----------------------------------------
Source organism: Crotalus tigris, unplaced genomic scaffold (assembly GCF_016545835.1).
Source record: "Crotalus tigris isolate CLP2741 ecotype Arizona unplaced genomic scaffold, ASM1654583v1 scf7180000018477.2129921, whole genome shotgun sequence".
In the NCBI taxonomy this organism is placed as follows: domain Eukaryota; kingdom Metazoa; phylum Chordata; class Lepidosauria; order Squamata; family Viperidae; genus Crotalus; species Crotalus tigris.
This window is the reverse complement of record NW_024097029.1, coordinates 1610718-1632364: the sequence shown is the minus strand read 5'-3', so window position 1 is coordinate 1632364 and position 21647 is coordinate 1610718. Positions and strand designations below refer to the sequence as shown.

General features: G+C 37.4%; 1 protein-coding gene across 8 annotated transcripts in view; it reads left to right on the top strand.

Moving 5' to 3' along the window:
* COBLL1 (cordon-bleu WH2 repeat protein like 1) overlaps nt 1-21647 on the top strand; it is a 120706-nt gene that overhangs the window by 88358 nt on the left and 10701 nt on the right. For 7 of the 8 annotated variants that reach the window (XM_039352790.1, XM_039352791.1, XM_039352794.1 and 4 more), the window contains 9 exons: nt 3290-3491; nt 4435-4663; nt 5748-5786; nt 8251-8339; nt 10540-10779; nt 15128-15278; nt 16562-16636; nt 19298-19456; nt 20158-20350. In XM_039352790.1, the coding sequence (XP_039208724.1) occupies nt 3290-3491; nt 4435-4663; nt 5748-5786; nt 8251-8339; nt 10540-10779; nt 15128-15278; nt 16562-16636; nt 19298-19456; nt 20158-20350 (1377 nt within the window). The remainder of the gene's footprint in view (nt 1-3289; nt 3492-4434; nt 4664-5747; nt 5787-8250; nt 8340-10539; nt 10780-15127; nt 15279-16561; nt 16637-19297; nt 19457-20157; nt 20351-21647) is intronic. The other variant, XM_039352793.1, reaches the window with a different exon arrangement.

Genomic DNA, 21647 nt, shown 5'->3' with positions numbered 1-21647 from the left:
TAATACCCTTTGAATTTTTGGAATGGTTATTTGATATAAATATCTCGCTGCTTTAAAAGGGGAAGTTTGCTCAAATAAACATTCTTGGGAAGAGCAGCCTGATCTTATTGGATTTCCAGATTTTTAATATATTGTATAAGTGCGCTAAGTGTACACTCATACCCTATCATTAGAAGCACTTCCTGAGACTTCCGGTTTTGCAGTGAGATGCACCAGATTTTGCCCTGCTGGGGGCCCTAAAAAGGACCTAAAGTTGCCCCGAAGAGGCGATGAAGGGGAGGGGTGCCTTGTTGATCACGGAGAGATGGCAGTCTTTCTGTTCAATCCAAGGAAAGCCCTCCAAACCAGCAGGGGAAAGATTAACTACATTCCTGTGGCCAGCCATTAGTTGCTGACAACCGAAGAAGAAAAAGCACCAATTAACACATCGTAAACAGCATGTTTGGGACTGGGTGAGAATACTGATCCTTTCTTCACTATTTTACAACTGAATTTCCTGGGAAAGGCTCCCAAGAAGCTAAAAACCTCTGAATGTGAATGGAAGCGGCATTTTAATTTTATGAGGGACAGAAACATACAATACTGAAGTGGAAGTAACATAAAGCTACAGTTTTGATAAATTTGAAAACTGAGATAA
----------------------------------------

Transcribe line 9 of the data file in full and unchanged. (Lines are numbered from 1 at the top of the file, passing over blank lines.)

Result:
TAATACCCTTTGAATTTTTGGAATGGTTATTTGATATAAATATCTCGCTGCTTTAAAAGGGGAAGTTTGCTCAAATAAACATTCTTGGGAAGAGCAGCCTGATCTTATTGGATTTCCAGATTTTTAATATATTGTATAAGTGCGCTAAGTGTACACTCATACCCTATCATTAGAAGCACTTCCTGAGACTTCCGGTTTTGCAGTGAGATGCACCAGATTTTGCCCTGCTGGGGGCCCTAAAAAGGACCTAAAGTTGCCCCGAAGAGGCGATGAAGGGGAGGGGTGCCTTGTTGATCACGGAGAGATGGCAGTCTTTCTGTTCAATCCAAGGAAAGCCCTCCAAACCAGCAGGGGAAAGATTAACTACATTCCTGTGGCCAGCCATTAGTTGCTGACAACCGAAGAAGAAAAAGCACCAATTAACACATCGTAAACAGCATGTTTGGGACTGGGTGAGAATACTGATCCTTTCTTCACTATTTTACAACTGAATTTCCTGGGAAAGGCTCCCAAGAAGCTAAAAACCTCTGAATGTGAATGGAAGCGGCATTTTAATTTTATGAGGGACAGAAACATACAATACTGAAGTGGAAGTAACATAAAGCTACAGTTTTGATAAATTTGAAAACTGAGATAA